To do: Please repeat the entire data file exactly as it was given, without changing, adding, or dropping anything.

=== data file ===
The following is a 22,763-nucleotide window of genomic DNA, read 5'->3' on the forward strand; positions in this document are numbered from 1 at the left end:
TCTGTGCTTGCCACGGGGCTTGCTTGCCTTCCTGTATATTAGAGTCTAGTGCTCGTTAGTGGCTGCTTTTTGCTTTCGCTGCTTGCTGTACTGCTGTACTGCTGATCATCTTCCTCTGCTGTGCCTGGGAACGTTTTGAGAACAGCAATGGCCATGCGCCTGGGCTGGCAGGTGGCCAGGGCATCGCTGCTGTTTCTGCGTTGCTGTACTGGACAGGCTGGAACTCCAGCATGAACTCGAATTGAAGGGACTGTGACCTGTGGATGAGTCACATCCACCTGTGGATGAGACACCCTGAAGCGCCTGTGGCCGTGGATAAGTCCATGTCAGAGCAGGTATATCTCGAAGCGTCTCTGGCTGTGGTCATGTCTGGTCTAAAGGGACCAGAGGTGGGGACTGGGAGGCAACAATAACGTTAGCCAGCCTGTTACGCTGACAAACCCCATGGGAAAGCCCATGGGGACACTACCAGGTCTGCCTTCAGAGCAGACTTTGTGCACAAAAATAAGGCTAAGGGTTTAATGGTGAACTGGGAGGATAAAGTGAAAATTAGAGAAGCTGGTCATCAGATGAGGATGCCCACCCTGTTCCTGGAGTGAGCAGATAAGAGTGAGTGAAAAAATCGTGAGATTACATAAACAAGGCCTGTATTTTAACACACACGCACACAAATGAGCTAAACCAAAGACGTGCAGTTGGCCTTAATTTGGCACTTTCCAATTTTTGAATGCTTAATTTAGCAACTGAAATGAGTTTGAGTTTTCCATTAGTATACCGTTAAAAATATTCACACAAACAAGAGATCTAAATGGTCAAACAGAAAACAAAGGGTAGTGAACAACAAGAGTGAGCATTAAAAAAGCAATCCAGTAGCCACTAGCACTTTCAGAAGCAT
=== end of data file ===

The following is a 22,763-nucleotide window of genomic DNA, read 5'->3' on the forward strand; positions in this document are numbered from 1 at the left end:
TCTGTGCTTGCCACGGGGCTTGCTTGCCTTCCTGTATATTAGAGTCTAGTGCTCGTTAGTGGCTGCTTTTTGCTTTCGCTGCTTGCTGTACTGCTGTACTGCTGATCATCTTCCTCTGCTGTGCCTGGGAACGTTTTGAGAACAGCAATGGCCATGCGCCTGGGCTGGCAGGTGGCCAGGGCATCGCTGCTGTTTCTGCGTTGCTGTACTGGACAGGCTGGAACTCCAGCATGAACTCGAATTGAAGGGACTGTGACCTGTGGATGAGTCACATCCACCTGTGGATGAGACACCCTGAAGCGCCTGTGGCCGTGGATAAGTCCATGTCAGAGCAGGTATATCTCGAAGCGTCTCTGGCTGTGGTCATGTCTGGTCTAAAGGGACCAGAGGTGGGGACTGGGAGGCAACAATAACGTTAGCCAGCCTGTTACGCTGACAAACCCCATGGGAAAGCCCATGGGGACACTACCAGGTCTGCCTTCAGAGCAGACTTTGTGCACAAAAATAAGGCTAAGGGTTTAATGGTGAACTGGGAGGATAAAGTGAAAATTAGAGAAGCTGGTCATCAGATGAGGATGCCCACCCTGTTCCTGGAGTGAGCAGATAAGAGTGAGTGAAAAAATCGTGAGATTACATAAACAAGGCCTGTATTTTAACACACACGCACACAAATGAGCTAAACCAAAGACGTGCAGTTGGCCTTAATTTGGCACTTTCCAATTTTTGAATGCTTAATTTAGCAACTGAAATGAGTTTGAGTTTTCCATTAGTATACCGTTAAAAATATTCACACAAACAAGAGATCTAAATGGTCAAACAGAAAACAAAGGGTAGTGAACAACAAGAGTGAGCATTAAAAAAGCAATCCAGTAGCCACTAGCACTTTCAGAAGCAT